Four. By the end of this year it is clear that 1998 is going to be difficult for the world economy as a whole, but the next global recession really bites in 1999. There is a recovery - there is always a recovery - but it does not get under way until 2001 and the early years of the next century are blighted by fairly slow growth.
Of course, that will turn out to be wrong. Things don't ever happen quite the way the scenario-painters predict. But official forecasters get things wrong too: disagreeable facts of economic life, like recessions, are hardly ever predicted by mainstream economists.
The purpose of this sort of scaremongering is to remind people of two things. The first is that the economic cycle does still exist and that therefore at some stage in the next four or five years there is likely to be another recession. The second is to point out that this recession will take place in a very different global economic environment than any downturn since the Second World War. It will take place in a world of stable or maybe even declining prices.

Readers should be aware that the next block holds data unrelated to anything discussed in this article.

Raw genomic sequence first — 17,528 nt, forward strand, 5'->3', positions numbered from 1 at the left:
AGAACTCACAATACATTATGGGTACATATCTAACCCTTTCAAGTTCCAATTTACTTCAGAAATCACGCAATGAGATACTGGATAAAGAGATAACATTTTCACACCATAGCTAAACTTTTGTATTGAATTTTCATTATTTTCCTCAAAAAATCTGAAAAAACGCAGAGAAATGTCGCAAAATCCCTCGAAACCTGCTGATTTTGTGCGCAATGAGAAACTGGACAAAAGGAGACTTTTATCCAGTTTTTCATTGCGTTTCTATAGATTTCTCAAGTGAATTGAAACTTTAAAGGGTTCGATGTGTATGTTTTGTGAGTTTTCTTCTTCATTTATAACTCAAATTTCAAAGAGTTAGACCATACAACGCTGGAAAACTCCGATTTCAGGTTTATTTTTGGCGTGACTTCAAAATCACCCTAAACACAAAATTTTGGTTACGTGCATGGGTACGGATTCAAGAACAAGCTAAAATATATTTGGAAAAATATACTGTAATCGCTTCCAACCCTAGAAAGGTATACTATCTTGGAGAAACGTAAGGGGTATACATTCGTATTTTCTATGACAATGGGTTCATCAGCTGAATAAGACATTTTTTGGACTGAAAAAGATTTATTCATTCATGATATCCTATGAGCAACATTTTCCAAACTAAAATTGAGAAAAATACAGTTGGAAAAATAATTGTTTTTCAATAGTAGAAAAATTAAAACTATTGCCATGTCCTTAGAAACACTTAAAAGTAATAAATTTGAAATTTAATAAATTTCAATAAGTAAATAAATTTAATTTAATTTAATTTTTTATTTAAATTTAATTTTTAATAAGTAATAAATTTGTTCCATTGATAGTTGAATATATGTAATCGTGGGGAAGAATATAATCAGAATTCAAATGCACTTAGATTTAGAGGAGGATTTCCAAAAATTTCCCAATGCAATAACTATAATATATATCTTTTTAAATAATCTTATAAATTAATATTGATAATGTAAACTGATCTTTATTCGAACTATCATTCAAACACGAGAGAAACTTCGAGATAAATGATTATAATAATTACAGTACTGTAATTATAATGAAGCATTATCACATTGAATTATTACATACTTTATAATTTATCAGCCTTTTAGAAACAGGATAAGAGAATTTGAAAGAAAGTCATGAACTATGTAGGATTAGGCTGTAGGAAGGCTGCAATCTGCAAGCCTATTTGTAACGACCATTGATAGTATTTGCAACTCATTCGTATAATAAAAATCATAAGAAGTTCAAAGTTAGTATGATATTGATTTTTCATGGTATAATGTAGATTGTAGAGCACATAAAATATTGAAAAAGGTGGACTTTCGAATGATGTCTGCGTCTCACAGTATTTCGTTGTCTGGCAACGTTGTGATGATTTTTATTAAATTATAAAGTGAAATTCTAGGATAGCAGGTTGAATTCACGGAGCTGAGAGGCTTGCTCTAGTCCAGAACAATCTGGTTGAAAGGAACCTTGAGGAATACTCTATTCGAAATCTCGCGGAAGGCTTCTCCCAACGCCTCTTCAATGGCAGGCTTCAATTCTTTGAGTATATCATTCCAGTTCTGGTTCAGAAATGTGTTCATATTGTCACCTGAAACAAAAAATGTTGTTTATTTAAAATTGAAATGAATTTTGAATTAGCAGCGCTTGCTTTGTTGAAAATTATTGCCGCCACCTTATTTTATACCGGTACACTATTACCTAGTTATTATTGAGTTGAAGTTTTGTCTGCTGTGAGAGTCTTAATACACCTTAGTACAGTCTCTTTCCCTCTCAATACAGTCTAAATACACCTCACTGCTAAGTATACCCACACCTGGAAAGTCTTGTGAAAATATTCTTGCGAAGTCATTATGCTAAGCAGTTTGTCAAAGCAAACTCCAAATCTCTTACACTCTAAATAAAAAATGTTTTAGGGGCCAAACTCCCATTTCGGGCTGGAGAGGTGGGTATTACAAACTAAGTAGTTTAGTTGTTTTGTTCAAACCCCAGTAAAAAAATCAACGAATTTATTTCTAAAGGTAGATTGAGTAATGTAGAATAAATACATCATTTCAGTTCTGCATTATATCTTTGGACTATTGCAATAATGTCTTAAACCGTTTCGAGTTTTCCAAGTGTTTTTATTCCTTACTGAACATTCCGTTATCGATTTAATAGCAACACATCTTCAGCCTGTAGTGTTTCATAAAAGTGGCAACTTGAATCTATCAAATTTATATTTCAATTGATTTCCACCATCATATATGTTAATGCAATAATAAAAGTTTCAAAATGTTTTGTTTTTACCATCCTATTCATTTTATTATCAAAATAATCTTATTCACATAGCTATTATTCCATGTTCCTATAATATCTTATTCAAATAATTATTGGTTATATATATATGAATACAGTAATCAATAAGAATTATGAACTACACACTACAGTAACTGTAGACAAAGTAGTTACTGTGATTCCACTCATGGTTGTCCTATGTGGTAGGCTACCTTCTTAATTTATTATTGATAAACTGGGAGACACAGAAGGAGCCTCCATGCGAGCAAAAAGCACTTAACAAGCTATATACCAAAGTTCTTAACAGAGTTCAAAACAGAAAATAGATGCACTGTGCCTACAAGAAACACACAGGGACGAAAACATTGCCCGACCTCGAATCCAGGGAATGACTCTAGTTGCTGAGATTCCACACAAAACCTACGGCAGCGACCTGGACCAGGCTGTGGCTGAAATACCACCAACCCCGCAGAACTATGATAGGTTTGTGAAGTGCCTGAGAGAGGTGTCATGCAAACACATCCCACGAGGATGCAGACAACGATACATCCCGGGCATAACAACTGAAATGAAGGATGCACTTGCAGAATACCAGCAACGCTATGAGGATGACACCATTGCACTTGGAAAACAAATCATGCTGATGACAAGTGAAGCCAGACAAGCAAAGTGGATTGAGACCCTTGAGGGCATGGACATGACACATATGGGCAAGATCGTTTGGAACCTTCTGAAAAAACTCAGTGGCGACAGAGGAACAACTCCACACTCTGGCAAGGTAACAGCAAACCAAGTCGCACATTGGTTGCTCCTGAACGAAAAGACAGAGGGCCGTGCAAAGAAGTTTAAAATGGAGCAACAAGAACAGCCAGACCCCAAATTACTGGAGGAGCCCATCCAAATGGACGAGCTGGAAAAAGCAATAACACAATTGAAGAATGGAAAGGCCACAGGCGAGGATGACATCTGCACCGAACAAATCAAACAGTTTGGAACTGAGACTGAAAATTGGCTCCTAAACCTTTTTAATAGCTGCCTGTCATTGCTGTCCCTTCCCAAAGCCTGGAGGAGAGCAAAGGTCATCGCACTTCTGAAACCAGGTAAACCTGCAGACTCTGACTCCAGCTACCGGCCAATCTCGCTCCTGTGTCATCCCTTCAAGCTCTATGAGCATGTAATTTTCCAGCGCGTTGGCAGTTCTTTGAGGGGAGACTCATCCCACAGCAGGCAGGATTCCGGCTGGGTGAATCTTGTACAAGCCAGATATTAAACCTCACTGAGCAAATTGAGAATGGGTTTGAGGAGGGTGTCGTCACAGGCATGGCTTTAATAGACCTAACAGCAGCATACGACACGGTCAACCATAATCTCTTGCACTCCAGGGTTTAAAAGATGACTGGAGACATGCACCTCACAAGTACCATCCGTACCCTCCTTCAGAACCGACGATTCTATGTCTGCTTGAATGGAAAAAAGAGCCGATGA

Does that mean we are facing a 1929-type crash and depression? Not really, for that period really was exceptional. The outlook is much more akin to the economic downturns of the last century when, in the long term, economic progress continued but was interrupted from time to time by sudden downswings. Just as it took a generation after the last war for people and companies to learn to adjust their economic behaviour to a world of rising inflation, so we will take years to adjust to a world of stable prices. Stable prices are fine, for they ultimately help to establish a base for more stable growth. But the transition is difficult; and it is that transition we are making now.